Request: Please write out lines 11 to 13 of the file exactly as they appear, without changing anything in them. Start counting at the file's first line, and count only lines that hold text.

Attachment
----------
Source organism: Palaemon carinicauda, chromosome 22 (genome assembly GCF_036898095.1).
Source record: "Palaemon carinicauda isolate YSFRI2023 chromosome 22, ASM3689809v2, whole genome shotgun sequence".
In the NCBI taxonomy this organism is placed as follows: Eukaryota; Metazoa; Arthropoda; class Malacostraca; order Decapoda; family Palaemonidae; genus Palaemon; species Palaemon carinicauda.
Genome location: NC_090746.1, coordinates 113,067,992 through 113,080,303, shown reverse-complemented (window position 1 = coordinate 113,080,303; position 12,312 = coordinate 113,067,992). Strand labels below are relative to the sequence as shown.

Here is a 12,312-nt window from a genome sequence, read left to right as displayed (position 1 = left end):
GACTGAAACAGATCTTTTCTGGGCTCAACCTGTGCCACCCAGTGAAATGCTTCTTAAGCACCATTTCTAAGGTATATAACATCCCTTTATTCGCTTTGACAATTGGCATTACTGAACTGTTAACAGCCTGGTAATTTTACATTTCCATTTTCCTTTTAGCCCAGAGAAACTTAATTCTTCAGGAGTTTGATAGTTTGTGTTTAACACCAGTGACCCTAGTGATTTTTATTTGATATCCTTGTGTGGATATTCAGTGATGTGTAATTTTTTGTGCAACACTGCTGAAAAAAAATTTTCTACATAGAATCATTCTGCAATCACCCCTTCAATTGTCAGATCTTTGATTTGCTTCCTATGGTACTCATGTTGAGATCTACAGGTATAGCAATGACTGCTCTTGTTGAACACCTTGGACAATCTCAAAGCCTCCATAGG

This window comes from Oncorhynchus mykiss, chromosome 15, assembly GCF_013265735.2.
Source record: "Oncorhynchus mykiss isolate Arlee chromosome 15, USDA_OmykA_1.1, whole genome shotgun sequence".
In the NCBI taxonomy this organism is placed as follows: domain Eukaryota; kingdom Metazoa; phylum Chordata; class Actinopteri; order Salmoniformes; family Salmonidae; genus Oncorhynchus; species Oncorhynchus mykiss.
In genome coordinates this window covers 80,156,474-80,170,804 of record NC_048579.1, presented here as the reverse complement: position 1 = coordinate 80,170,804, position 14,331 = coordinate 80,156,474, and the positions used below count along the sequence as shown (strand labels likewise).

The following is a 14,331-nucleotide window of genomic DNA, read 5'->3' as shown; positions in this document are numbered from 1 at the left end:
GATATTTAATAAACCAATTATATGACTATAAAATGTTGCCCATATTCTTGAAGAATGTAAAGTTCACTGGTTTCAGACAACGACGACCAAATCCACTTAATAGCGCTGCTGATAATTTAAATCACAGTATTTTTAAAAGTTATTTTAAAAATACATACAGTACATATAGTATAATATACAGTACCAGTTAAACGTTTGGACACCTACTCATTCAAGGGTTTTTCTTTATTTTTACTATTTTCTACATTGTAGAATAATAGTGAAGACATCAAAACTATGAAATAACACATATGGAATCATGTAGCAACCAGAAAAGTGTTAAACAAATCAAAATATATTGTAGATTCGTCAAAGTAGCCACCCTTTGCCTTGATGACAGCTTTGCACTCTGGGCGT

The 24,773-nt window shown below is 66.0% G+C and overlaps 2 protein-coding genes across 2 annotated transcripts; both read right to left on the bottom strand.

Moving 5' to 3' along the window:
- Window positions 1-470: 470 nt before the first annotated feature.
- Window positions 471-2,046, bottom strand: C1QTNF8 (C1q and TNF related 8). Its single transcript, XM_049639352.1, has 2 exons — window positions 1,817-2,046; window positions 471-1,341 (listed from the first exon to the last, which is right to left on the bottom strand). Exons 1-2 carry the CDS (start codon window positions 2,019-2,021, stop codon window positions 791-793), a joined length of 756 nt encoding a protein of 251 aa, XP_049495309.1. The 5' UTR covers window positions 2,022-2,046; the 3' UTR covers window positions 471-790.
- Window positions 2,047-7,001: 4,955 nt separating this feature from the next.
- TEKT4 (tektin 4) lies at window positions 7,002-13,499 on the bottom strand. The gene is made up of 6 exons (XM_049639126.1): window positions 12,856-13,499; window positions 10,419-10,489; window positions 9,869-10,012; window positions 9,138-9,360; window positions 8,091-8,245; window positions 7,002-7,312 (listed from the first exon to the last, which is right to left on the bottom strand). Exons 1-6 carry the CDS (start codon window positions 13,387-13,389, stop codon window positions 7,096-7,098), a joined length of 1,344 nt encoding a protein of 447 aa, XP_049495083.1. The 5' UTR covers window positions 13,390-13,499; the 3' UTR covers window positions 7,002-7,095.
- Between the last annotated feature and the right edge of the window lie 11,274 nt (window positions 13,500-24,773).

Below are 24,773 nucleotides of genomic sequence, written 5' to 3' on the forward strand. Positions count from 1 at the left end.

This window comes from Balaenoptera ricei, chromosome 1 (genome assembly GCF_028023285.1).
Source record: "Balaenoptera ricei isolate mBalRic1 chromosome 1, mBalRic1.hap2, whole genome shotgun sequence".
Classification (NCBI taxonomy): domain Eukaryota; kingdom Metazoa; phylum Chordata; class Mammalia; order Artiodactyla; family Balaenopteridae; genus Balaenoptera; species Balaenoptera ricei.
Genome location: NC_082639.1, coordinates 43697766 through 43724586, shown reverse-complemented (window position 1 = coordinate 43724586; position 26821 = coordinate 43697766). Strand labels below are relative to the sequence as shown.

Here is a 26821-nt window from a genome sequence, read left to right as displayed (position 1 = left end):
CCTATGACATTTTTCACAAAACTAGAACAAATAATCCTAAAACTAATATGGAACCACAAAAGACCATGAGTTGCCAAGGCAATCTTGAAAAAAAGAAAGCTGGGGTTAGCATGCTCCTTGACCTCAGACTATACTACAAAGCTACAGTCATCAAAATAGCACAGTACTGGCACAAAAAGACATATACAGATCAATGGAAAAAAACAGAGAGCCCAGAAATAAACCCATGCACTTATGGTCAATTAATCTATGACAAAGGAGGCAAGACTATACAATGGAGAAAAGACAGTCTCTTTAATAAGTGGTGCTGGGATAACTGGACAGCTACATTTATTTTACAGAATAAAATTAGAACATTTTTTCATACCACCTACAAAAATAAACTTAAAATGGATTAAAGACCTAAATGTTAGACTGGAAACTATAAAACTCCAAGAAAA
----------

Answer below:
The following is a 14,331-nucleotide window of genomic DNA, read 5'->3' as shown; positions in this document are numbered from 1 at the left end:
GATATTTAATAAACCAATTATATGACTATAAAATGTTGCCCATATTCTTGAAGAATGTAAAGTTCACTGGTTTCAGACAACGACGACCAAATCCACTTAATAGCGCTGCTGATAATTTAAATCACAGTATTTTTAAAAGTTATTTTAAAAATACATACAGTACATATAGTATAATATACAGTACCAGTTAAACGTTTGGACACCTACTCATTCAAGGGTTTTTCTTTATTTTTACTATTTTCTACATTGTAGAATAATAGTGAAGACATCAAAACTATGAAATAACACATATGGAATCATGTAGCAACCAGAAAAGTGTTAAACAAATCAAAATATATTGTAGATTCGTCAAAGTAGCCACCCTTTGCCTTGATGACAGCTTTGCACTCTGGGCGT

The 24,773-nt window shown below is 66.0% G+C and overlaps 2 protein-coding genes across 2 annotated transcripts; both read right to left on the bottom strand.